The purpose of the article is to describe the progress of the Clinical and Translational Science Award (CTSA) Program to address the evaluation-related recommendations made by the 2013 Institute of Medicine’s review of the CTSA Program and guidelines published in CTS Journal the same year (Trochim et al., Clinical and Translational Science 2013; 6(4): 303–309). We utilize data from a 2018 national survey of evaluators administered to all 64 CTSA hubs and a content analysis of the role of evaluation in the CTSA Program Funding Opportunity Announcements to document progress. We present four new opportunities for further strengthening CTSA evaluation efforts: (1) continue to build the collaborative evaluation infrastructure at local and national levels; (2) make better use of existing data; (3) strengthen and augment the common metrics initiative; and (4) pursue internal and external opportunities to evaluate the CTSA program at the national level. This article will be of significant interest to the funders of the CTSA Program and the multiple stakeholders in the larger consortium and will promote dialog from the broad range of CTSA stakeholders about further strengthening the CTSA Program’s evaluation.
This review aims to assess the cost-effectiveness of psychological interventions for schizophrenia/bipolar disorder (BD), to determine the robustness of current evidence and identify gaps in the available evidence.
Electronic searches (PsycINFO, MEDLINE, Embase) identified economic evaluations relating incremental cost to outcomes in the form of an incremental cost-effectiveness ratio published in English since 2000. Searches were concluded in November 2018. Inclusion criteria were: adults with schizophrenia/BD; any psychological/psychosocial intervention (e.g., psychological therapy and integrated/collaborative care); probability of cost-effectiveness at explicitly defined thresholds reported. Comparators could be routine practice, no intervention, or alternative psychological therapies. Screening, data extraction, and critical appraisal were performed using pre-specified criteria and forms. Results were summarized qualitatively. The protocol was registered on the PROSPERO database (CRD42017056579).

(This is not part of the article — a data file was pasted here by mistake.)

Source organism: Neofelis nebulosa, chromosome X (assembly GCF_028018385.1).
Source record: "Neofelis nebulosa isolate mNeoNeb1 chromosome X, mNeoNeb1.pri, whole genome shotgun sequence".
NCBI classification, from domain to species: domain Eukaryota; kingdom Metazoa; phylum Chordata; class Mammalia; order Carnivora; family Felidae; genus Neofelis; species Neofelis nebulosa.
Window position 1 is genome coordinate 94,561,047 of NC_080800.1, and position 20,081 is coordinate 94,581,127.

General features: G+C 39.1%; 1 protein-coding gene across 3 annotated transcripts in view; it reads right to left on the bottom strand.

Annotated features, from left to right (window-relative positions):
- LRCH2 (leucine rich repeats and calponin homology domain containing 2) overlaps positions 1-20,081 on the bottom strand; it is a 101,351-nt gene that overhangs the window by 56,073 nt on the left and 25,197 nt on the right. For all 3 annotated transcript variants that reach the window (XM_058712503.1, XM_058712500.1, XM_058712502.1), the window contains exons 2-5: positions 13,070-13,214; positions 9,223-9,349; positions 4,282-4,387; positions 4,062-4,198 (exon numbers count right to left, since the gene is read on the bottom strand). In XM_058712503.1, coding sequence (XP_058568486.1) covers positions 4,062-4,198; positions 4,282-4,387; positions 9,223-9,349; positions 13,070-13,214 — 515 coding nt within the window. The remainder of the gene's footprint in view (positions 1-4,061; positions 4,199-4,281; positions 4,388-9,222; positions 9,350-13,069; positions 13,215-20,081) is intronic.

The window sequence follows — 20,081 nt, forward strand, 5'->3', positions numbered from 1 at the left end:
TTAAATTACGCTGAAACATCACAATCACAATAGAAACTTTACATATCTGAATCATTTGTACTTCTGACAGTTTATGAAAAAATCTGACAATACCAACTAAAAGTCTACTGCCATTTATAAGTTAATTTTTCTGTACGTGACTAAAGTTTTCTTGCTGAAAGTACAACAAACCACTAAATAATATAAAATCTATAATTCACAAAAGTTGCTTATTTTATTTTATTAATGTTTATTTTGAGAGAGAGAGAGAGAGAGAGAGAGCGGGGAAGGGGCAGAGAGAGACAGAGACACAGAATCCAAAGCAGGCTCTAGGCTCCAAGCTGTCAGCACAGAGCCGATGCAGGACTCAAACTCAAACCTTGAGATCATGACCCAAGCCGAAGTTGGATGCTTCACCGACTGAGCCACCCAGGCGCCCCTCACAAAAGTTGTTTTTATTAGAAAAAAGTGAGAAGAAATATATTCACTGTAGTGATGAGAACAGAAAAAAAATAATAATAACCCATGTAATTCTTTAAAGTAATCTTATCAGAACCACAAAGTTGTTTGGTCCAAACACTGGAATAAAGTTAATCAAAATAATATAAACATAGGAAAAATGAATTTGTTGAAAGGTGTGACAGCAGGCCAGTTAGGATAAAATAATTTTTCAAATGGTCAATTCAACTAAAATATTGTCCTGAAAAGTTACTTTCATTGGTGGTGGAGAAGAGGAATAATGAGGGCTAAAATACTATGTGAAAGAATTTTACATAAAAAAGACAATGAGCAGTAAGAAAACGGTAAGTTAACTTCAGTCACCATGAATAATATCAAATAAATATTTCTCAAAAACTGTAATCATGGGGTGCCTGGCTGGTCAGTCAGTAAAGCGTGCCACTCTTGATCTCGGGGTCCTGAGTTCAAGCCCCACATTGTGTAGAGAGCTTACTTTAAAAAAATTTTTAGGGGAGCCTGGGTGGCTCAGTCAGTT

Of 3,864 studies identified, 12 met the criteria for data extraction. All were integrated clinical and economic randomized controlled trials. The most common intervention was cognitive behavioral therapy (CBT, 6/12 studies). The most common measure of health benefit was the quality-adjusted life-year (6/12). Follow-up ranged from 6 months to 5 years. Interventions were found to be cost-effective in most studies (9/12): the probability of cost-effectiveness ranged from 35-99.5 percent. All studies had limitations and demonstrated uncertainty (particularly related to incremental costs).
Most studies concluded psychological interventions for schizophrenia/BD are cost-effective, including CBT, although there was notable uncertainty. Heterogeneity across studies makes it difficult to reach strong conclusions. There is a particular need for more evidence in the population with BD and for longer-term evidence across both populations.
The chapter explores the relationship between official and “non-official” languages in Canada by taking as its starting point two Statistics Canada reports on ethnocultural and linguistic diversity released in 2017. Its goal is to examine how demographic trends, combined with recent debates and policy initiatives, are going to impact Canada’s language regime. The first section discusses international immigration. The second section focuses on Toronto, Montréal, Vancouver, and Ottawa. The third section reflects on how Canada’s language regime will respond to the challenges raised by the projected expansion of linguistic diversity in the population. The chapter concludes that, while Canada’s language regime shifted from Anglo-conformity to equality between English and French starting in the late 1960s, the projected increase in ethnocultural and linguistic diversity cannot render invisible the persistent pull of English, which could lend support to old Anglo-conformist attitudes and tendencies around language policy and planning in the country as a whole.